Creation is Inspiration… Collecting and Celebrating Wiltshire’s Creativity
The five year Creative Wiltshire & Swindon Heritage Lottery Funded project has now been running for just over 6 months, and we’ve been thoroughly enjoying researching (with the help of volunteers) creative people who have been, and who still are, working in and being inspired by the county of Wiltshire.
We have now identified over 400 individuals, many of whom can be included in the project, and are busy actively acquiring items on behalf of the Wiltshire & Swindon History Centre, Swindon Museum & Art Gallery, and some of Wiltshire’s museums (a full list can be found under About on our Creative Wiltshire site).
Some highlights so far have been…
A set of 1930s ceramics by Katharine Pleydell-Bouverie. Katharine, of Coleshill House near Swindon and Kilmington, Warminster, was one of the founder members of the Craftsman Potters Association. She was also instrumental in setting up the Crafts Study Centre at Holbourne Museum, Bath. Her glazes are very well documented and have been a source of inspiration and study for many potters ever since.
An etching by Robin Tanner of Kington Langley, 1930. Robin was not only a unique etcher; he was also influential in bringing art and creativity to the school curriculum and environment with his pioneering work at Ivy Lane School, Chippenham, in the 1930s and later as HM Inspector of schools.
A limited edition book of the work of artist Leslie Cole. Swindon born Leslie studied lithography and murals at a local college before attending the Royal College of Art. He became a war artist during WWII, documenting scenes of Allied prisoners in Changi Gaol, Singapore, and the POW Camp at Belsen.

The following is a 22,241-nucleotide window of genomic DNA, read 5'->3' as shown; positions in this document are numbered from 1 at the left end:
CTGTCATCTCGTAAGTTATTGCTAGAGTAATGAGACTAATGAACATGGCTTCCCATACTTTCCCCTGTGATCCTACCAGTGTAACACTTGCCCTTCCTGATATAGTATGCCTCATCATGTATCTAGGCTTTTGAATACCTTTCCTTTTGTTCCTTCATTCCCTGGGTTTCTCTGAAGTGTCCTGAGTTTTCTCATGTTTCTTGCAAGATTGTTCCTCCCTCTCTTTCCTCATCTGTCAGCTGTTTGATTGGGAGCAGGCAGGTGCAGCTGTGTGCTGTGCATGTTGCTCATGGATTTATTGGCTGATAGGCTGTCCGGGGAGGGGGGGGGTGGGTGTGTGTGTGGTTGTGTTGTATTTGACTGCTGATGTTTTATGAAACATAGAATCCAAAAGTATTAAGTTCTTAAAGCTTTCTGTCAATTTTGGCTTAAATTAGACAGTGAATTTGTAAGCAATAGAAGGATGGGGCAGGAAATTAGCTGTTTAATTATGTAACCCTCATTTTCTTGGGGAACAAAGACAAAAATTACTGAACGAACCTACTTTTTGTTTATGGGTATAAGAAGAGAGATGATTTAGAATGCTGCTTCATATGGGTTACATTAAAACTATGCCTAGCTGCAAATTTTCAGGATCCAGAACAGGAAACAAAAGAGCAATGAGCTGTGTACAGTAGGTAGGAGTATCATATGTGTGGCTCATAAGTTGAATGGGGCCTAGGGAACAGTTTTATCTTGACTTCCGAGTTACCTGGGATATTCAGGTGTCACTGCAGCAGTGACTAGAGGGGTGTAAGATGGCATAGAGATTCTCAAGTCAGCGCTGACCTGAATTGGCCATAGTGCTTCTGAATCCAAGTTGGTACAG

A book of the surrealist paintings of Desmond Morris from Purton, best known as a zoologist. Desmond is also a highly competent artist and it has only been in the last few years he has released enough of his life-time’s work for people to discover not only how superb his strange breed of biomorphic surrealism is, but also his huge contribution to and importance in, the history of British painting.
The Supertramp LP Breakfast in America. The co-founder of the 1970s band is Rick Davies from Swindon. The image on the album cover features Rick pouring sugar onto his copy of the Swindon Advertiser!
A set of 18th century handmade bells from the foundry at Aldbourne with the help of Terry Gilligan (who has been researching the foundry) regarding the authenticity of the items which were on sale in the USA. The bells would originally have been mounted on a leather block to be used on the neck of a cart horse or load pulling ox. Bells produced at Aldbourne have a distinct style of their own for which they have become renowned. The foundry itself can be seen as a ‘technical leader’ in the art of the bell founding method.
We also have copies of some notes and reminiscences of Gerry Hughes, scriptwriter and performer of the BBC Wiltshire radio soap Acrebury which ran during the 1990s and was based on Wiltshire country life. Included is material which was used in his radio show Down Wiltshire Way.
What are we learning from Creative Wiltshire & Swindon?
Just how many creative people can be found in our county; the diversity of their skills and artistic expression, and their passion for their work. We’ve also begun to realise that creative work is not just a solitary endeavour. Creative people often play a full part in their local communities and this can be seen both in their work and the help or skills they offer to others. It is fitting that their work be recognised as part of Wiltshire’s heritage, celebrated and collected for the benefit of all.
Don’t forget that you can keep up to date with the project’s progress and new acquisitions on our Wordpress site Creative Wiltshire and our Pinterest site. We’ve just begun to add images to History Pin, so watch this space!
If you have information about creative people working in Wiltshire recently or at any time in the past, we’d love to hear from you. Please contact us at localstudies.wiltshire.gov.uk.
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